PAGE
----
• 1 jar cherries without stems
  • additional whipped cream

Blend cream cheese with mayonnaise, add fruit, dates, and nuts. Mix well, fold in whipped cream. Pour into a tray that has been in the freezer (she doesn’t get specific but my guess is a 9×13?) and freeze for an additional 3-4 hours or until firm. Cut and serve each piece on a lettuce leaf. Garnish with cherries and whipped topping.

-I remember seeing this unique salad at a ladies’ church luncheon. I was pretty young but I sure was excited about the lettuce leaf holding the frozen salad squares.

Next up, Kidney Bean Salad. Esther has written in parenthesis that it is “different”. After reading through the recipe, I am sure you will come to the same conclusion.

Kidney Bean Salad (different)

  • 1 stalk celery- cut fine
  • 1 large onion- cut fine
  • 10 small sweet and sour pickles- cut in pieces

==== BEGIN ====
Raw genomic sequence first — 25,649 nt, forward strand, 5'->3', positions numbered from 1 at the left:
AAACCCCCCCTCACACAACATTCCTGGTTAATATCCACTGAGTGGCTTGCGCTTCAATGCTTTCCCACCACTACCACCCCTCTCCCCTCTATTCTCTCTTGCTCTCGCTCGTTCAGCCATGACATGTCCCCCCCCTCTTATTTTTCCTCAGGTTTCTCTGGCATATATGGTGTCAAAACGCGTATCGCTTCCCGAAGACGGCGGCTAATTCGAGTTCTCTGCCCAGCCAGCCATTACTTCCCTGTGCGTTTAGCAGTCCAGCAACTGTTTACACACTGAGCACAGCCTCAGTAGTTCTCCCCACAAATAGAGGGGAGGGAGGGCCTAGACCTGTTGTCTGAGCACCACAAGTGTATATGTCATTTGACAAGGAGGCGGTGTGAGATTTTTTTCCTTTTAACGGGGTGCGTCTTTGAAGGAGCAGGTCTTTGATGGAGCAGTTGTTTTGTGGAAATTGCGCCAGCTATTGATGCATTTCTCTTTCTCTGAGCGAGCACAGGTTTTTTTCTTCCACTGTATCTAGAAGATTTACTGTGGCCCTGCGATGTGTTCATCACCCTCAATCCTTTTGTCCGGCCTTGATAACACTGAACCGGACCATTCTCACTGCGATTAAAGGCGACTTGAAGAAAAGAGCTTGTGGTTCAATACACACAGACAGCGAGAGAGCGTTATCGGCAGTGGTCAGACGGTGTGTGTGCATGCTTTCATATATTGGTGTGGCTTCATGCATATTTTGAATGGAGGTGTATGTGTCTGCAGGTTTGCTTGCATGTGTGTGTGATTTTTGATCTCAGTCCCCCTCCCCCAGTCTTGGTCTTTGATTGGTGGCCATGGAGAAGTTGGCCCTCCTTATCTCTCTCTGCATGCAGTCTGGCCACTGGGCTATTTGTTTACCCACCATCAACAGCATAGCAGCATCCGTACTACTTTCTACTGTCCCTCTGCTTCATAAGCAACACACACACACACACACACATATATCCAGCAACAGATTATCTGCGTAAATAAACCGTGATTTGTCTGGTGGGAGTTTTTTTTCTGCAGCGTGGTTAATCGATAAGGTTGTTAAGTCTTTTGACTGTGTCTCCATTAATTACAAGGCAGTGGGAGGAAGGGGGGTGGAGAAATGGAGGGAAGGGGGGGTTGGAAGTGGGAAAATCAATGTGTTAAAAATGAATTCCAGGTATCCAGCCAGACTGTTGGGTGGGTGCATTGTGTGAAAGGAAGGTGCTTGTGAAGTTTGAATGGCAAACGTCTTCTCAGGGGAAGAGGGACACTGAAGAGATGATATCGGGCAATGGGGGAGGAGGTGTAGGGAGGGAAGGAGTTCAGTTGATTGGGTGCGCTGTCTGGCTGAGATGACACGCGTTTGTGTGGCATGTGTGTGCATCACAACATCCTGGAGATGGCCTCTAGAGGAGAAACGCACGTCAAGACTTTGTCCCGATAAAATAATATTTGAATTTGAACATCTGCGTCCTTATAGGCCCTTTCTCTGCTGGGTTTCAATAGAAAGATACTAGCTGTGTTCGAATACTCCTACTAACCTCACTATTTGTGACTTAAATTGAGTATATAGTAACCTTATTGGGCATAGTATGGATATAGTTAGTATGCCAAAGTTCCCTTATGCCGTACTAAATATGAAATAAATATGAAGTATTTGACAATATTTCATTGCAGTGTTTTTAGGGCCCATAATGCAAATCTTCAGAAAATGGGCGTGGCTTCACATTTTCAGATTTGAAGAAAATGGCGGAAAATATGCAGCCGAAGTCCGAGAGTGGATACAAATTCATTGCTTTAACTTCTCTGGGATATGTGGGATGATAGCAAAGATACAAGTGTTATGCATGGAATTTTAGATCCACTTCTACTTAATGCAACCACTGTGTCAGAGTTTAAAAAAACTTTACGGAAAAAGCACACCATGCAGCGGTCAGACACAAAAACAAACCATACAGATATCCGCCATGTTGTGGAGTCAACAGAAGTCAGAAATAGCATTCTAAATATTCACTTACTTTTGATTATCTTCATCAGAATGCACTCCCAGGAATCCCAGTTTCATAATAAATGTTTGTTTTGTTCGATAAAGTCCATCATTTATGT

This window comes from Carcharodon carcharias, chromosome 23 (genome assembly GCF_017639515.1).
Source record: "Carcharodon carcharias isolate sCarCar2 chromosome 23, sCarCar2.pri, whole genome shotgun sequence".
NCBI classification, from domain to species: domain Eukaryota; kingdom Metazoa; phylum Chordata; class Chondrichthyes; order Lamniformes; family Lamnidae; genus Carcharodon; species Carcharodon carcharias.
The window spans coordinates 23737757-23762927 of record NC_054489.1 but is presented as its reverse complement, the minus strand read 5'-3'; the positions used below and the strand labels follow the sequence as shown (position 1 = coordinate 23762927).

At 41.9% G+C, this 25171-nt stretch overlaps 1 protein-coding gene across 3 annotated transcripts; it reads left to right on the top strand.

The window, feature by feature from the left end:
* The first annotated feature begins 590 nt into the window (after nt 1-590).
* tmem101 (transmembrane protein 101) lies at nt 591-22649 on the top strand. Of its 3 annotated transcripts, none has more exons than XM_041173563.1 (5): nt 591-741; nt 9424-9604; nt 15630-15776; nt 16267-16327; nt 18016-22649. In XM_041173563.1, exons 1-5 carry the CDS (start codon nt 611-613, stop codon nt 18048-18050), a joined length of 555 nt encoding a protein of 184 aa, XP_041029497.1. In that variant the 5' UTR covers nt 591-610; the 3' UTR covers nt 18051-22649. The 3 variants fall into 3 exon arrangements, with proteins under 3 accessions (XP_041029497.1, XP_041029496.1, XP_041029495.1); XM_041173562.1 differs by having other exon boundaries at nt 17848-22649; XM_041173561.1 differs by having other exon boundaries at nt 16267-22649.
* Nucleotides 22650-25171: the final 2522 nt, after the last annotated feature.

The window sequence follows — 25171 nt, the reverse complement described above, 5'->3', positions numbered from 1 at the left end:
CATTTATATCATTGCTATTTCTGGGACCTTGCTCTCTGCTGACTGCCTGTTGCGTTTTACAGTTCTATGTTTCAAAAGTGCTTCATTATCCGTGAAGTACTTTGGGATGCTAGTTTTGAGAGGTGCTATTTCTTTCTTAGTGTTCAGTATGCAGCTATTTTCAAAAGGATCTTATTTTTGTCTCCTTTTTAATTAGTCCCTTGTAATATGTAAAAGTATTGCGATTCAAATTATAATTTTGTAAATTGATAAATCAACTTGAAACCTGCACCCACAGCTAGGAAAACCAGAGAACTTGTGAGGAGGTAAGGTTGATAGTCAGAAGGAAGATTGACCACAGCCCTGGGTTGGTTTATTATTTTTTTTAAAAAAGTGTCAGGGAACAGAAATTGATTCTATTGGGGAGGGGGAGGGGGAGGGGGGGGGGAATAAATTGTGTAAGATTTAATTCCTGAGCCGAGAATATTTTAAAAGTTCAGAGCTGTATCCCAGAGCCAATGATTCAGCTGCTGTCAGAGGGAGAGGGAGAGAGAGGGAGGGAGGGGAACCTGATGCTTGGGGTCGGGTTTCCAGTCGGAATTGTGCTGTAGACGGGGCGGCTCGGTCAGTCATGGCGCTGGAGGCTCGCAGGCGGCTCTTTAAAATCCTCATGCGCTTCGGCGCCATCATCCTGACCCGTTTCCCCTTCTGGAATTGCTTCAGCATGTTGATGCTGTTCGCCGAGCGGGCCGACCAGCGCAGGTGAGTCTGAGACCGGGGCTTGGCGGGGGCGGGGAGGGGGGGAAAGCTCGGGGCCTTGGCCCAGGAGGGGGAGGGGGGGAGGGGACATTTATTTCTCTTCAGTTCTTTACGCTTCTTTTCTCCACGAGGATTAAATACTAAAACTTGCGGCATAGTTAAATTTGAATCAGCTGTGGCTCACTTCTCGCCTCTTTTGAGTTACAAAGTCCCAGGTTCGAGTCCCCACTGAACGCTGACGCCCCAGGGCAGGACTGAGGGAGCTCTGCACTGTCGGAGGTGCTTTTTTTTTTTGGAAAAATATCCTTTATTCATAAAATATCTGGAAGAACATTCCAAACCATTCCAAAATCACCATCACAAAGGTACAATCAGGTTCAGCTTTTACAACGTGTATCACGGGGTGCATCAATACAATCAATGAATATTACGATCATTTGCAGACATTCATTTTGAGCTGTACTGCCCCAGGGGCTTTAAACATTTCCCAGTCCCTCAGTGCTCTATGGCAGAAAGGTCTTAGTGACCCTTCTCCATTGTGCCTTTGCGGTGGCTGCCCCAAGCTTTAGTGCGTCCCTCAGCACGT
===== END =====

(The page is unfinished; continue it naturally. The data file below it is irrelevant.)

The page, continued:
• 1 can kidney beans- drained

Combine and set aside.

  • 1/2 cup vinegar
  • 1/2 cup sugar
  • 1 egg beaten
  • 2 tsp. dry mustard

Boil together until slightly thickened. Then add to the kidney bean mix above.

-This next recipe sounds very refreshing.

Orange Sherbert Salad

Image by Steve Buissinne from Pixabay
  • 2 -3 oz packages orange gelatin
  • 1 cup boiling water
  • 1 pint orange sherbert
  • 1 can mandarin oranges- drained
  • 1 cup heavy whipping cream OR dessert topping mix whipped

Dissolve gelatin in hot water. Add sherbert and mix well. When partially set add oranges and fold in whipped cream. Pour into 1 1/2 quart ring mold. Chill until set. Yield 8 servings.